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Nature's Library


Nature’s Library is the complete refurbishment of one of Manchester Museum’s Grade II* listed galleries. This was originally designed by the renowned Victorian architect Alfred Waterhouse, who also designed Manchester’s Town Hall and the Natural History Museum in London. This project has restored many of the original features of the beautiful Gothic architecture to create a spectacular setting for new displays. The gallery showcases objects from the Museum’s outstanding collection of 4 million preserved animals, plants and fossils, collected from around the world over the last 200 years. Visitors can find out where the specimens come from, how they are used for research and what they mean to people today.

Nature’s Library features a stunning collection of taxidermy which includes: a dwarf crocodile; an emperor penguin; a leopard and a scarlet ibis. The collection also features: a preserved rattlesnake; the skeleton of a two-toed sloth; an array of fossils; shells; Victorian illustrations of plants and paraphernalia from the 19th and early 20th century, illustrating the culture of collecting.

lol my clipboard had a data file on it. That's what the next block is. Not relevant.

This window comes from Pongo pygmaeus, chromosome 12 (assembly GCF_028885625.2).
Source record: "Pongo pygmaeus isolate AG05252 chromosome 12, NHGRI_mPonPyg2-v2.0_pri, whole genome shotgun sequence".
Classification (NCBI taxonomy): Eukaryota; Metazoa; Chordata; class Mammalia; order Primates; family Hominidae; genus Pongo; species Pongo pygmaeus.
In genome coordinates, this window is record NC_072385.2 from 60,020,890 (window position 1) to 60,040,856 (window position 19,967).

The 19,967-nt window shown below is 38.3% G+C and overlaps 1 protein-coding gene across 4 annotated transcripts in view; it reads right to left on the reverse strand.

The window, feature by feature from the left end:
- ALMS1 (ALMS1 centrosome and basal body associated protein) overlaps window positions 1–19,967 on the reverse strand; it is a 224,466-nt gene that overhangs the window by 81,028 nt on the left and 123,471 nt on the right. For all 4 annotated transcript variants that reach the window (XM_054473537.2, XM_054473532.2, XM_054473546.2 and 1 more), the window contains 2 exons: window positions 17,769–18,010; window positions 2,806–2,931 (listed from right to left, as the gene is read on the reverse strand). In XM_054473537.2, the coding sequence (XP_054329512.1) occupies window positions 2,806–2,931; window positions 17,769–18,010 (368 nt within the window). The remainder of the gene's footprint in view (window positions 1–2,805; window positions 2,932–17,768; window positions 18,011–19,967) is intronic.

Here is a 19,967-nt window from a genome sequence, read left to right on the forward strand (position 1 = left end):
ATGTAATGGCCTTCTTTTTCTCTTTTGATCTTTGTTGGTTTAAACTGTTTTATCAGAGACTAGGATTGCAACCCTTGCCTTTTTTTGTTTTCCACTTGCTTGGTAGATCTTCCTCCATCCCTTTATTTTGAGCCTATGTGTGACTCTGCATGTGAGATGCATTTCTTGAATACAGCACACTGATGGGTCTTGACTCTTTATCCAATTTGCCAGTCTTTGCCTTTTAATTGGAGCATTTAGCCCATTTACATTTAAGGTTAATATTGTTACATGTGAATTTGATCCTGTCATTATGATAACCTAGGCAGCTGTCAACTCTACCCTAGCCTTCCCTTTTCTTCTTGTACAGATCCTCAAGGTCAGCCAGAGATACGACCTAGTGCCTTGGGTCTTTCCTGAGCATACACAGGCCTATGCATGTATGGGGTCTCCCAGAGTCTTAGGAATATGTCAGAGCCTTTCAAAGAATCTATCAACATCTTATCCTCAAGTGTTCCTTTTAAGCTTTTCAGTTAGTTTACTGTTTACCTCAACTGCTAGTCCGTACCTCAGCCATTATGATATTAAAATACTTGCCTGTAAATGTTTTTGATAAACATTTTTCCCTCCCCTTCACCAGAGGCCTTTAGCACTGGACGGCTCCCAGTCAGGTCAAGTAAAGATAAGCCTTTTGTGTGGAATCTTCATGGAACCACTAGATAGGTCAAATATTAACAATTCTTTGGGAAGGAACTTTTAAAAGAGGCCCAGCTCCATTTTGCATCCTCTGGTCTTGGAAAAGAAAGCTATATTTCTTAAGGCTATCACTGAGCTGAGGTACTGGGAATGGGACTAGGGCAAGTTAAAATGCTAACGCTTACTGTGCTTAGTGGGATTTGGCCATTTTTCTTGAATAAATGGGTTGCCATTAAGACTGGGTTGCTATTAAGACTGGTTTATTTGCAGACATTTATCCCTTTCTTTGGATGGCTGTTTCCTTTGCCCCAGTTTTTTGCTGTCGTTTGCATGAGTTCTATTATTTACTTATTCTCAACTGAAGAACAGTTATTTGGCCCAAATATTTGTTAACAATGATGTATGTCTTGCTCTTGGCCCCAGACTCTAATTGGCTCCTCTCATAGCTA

Nature’s Library is supported by The DCMS/Wolfson Museums & Galleries Improvement Fund, J Paul Getty Jnr Charitable Trust, The Pilgrim Trust, Sir Siegmund Warburg’s Voluntary Settlement and John Spedan Lewis Foundation.

Nature's Library

Leopard. Image c CHICC - Centre for Heritage Imaging and Collection Care

Image c CHICC - Centre for Heritage Imaging and Collection Care